The Austin-based honky tonk band is getting ready for the road.
Josh Mazour has a job in an Attorney General's office, but when I ask about it, he plays it off. As the singer and songwriter in the Austin-based honky tonk band Crooks, he's preparing to walk away from it to start touring seriously. So far, the band has largely played around the state, but it has a good new album, The Rain Will Come, a booking agent ready to put Crooks to work, and they're in the market for a van. Mazour thought he had found one, but a mechanic discovered numerous problems that Mazour hadn't seen, so that deal fell through. "We had hoped to break it in on the drive to New Orleans, but that's not going to happen," he says.
Crooks will play The Howlin' Wolf Friday night with My Graveyard Jaw. He's the only original member in the band, which began six years ago as a two-man band, just him and a drummer. They weren't called Crooks yet - the name wouldn't come until the current lineup came together - but in that first incarnation he started doing a bare-bones version of honky tonk. When he found multi-instrumentalist Sam Alberts, things changed. "He's my David Rawlings," Mazour says, and Alberts' trumpet gives Crooks' songs a mariachi flavor. The current lineup including Alberts has been together now for more than four years.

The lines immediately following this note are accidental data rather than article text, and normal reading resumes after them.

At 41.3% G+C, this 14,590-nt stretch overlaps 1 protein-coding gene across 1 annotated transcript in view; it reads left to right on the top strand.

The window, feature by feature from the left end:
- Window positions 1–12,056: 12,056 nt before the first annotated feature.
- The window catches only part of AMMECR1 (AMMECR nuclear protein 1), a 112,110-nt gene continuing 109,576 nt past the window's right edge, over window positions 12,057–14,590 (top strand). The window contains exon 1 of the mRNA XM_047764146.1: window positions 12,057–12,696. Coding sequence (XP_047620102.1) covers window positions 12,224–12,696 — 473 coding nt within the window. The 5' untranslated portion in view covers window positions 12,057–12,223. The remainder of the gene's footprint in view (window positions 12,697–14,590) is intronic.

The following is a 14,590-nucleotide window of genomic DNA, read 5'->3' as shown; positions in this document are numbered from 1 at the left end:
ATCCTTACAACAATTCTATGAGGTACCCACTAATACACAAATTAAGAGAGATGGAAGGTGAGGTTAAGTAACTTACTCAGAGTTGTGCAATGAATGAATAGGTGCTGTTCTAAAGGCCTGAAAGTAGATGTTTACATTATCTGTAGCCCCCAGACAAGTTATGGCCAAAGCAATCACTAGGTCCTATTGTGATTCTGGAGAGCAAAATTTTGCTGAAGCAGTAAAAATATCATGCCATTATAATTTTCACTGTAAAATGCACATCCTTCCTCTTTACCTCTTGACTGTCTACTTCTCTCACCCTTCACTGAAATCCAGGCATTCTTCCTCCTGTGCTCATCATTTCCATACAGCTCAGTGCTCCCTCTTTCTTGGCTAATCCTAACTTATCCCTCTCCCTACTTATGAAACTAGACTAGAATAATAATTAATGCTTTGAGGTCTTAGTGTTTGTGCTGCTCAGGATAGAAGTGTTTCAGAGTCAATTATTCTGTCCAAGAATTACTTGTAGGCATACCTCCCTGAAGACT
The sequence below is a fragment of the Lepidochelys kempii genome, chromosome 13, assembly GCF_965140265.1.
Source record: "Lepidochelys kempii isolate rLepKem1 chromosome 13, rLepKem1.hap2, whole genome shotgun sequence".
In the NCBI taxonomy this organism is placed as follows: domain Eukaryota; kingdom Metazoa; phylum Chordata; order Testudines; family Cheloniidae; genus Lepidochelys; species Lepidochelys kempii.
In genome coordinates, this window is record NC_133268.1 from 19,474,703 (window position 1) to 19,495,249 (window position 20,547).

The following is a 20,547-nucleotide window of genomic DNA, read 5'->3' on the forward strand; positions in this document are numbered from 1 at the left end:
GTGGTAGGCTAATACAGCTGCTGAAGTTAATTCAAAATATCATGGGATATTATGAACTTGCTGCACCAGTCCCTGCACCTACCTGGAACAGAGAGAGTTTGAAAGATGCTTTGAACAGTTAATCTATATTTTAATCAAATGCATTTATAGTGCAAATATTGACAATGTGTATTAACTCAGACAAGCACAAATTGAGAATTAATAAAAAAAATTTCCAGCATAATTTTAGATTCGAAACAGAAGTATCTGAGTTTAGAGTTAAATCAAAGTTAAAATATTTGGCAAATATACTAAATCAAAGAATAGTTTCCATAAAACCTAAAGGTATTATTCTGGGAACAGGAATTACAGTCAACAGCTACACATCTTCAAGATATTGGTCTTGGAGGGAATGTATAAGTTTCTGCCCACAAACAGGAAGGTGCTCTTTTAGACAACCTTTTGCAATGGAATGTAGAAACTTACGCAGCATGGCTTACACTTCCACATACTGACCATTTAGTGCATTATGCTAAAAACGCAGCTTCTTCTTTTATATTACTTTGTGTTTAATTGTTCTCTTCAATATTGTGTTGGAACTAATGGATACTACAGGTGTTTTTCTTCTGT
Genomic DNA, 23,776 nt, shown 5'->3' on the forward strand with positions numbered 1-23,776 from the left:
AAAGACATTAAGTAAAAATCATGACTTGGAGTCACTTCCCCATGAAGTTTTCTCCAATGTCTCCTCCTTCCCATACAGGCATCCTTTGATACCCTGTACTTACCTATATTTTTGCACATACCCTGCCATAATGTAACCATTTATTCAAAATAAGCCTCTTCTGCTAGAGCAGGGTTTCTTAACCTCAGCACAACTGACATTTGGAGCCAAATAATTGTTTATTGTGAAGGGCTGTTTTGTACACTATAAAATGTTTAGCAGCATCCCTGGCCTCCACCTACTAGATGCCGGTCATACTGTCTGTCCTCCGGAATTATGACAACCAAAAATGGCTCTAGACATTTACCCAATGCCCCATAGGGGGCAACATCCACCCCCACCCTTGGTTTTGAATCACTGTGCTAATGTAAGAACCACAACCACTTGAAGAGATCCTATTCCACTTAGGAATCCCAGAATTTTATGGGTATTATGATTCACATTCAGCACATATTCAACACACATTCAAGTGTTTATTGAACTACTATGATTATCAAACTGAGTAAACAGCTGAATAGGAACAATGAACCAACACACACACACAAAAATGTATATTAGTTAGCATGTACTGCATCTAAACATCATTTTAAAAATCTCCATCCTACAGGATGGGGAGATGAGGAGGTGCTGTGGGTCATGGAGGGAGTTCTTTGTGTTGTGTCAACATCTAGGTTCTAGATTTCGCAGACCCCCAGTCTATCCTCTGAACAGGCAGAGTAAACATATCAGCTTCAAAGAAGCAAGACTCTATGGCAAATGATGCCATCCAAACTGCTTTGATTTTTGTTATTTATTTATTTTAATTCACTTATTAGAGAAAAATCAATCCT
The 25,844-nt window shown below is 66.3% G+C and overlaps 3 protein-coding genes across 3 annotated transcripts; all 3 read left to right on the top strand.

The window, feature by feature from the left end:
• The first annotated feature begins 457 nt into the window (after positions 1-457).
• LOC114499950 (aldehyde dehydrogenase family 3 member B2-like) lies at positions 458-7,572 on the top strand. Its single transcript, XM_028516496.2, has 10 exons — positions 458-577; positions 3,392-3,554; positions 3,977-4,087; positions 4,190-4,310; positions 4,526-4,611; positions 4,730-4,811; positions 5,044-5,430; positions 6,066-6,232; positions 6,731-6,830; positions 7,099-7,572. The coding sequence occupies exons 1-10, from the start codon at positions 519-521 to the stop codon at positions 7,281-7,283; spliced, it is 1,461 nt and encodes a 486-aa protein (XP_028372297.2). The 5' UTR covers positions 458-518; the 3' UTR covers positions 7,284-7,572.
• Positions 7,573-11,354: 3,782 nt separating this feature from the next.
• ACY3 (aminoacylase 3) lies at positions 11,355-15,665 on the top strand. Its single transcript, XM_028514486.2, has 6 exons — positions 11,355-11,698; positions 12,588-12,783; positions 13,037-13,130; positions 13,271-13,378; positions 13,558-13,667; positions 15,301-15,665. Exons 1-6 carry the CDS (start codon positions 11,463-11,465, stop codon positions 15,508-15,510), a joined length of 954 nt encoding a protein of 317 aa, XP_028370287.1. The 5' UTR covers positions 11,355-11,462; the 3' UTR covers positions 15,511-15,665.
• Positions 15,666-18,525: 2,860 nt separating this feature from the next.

At first, it was "rough around the edges," Mazour admits. "It wasn't very good." He grew up with country music, but like anyone his age, he also listened to rock music. Seattle was still big, so he listened to the tail end of grunge and as a teen played rhythm guitar in punk bands. The OD and death of a bandmate brought that part of his musical life to a halt.
At the same time, Mazour found himself responding to the core honesty he heard in country. "As I grew older, I grew more interested in songs," he says. "As I grew more interested in songs, I grew more interested in songwriters." That led him to Hank Williams.
"I identify with him on a songwriting level," Mazour says. "I like lonely songs, kind of dark. Hank Williams could write a sad song but in a playful way so you want to keep listening to it."
Williams was more than just a songwriting inspiration, though. "I wanted to sing in a band for so long," Mazour says. "I was always just playing rhythm guitar. I'd listen to Hank Williams songs - this was years and years and years ago - and I started singing along and found my voice, literally."
He was born in a town outside of San Antonio, but he's hung around Austin long enough to let its cycles cycle until it worked for him. When the band started, Austin wasn't a great place to be a honky tonk band, despite its reputation. "We were doing it, but there wasn't a big scene for it outside of your older artists," Mazour says. "There weren't a lot of young kids doing it. In the five years since we've been doing it, now there's tons of bands."
Sounds like a good time to hit the road.